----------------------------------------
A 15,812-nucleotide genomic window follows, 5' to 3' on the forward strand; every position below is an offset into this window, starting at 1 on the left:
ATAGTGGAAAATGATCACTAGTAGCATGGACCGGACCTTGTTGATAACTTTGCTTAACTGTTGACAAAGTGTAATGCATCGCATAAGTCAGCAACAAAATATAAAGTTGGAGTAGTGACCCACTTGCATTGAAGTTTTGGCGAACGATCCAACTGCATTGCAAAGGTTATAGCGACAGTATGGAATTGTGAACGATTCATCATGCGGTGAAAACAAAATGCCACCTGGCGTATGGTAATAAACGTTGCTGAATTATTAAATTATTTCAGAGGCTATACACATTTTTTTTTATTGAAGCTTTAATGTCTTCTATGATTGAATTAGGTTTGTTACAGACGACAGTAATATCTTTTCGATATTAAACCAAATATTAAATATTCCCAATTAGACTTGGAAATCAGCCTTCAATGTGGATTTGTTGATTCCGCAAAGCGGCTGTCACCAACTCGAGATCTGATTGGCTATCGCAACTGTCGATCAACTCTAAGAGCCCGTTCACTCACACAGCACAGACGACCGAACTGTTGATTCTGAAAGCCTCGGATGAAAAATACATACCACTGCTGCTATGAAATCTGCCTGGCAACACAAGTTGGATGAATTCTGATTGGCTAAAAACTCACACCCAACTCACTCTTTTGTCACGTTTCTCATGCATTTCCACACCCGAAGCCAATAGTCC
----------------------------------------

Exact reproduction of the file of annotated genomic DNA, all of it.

A 15,812-nucleotide genomic window follows, 5' to 3' on the forward strand; every position below is an offset into this window, starting at 1 on the left:
ATAGTGGAAAATGATCACTAGTAGCATGGACCGGACCTTGTTGATAACTTTGCTTAACTGTTGACAAAGTGTAATGCATCGCATAAGTCAGCAACAAAATATAAAGTTGGAGTAGTGACCCACTTGCATTGAAGTTTTGGCGAACGATCCAACTGCATTGCAAAGGTTATAGCGACAGTATGGAATTGTGAACGATTCATCATGCGGTGAAAACAAAATGCCACCTGGCGTATGGTAATAAACGTTGCTGAATTATTAAATTATTTCAGAGGCTATACACATTTTTTTTTATTGAAGCTTTAATGTCTTCTATGATTGAATTAGGTTTGTTACAGACGACAGTAATATCTTTTCGATATTAAACCAAATATTAAATATTCCCAATTAGACTTGGAAATCAGCCTTCAATGTGGATTTGTTGATTCCGCAAAGCGGCTGTCACCAACTCGAGATCTGATTGGCTATCGCAACTGTCGATCAACTCTAAGAGCCCGTTCACTCACACAGCACAGACGACCGAACTGTTGATTCTGAAAGCCTCGGATGAAAAATACATACCACTGCTGCTATGAAATCTGCCTGGCAACACAAGTTGGATGAATTCTGATTGGCTAAAAACTCACACCCAACTCACTCTTTTGTCACGTTTCTCATGCATTTCCACACCCGAAGCCAATAGTCC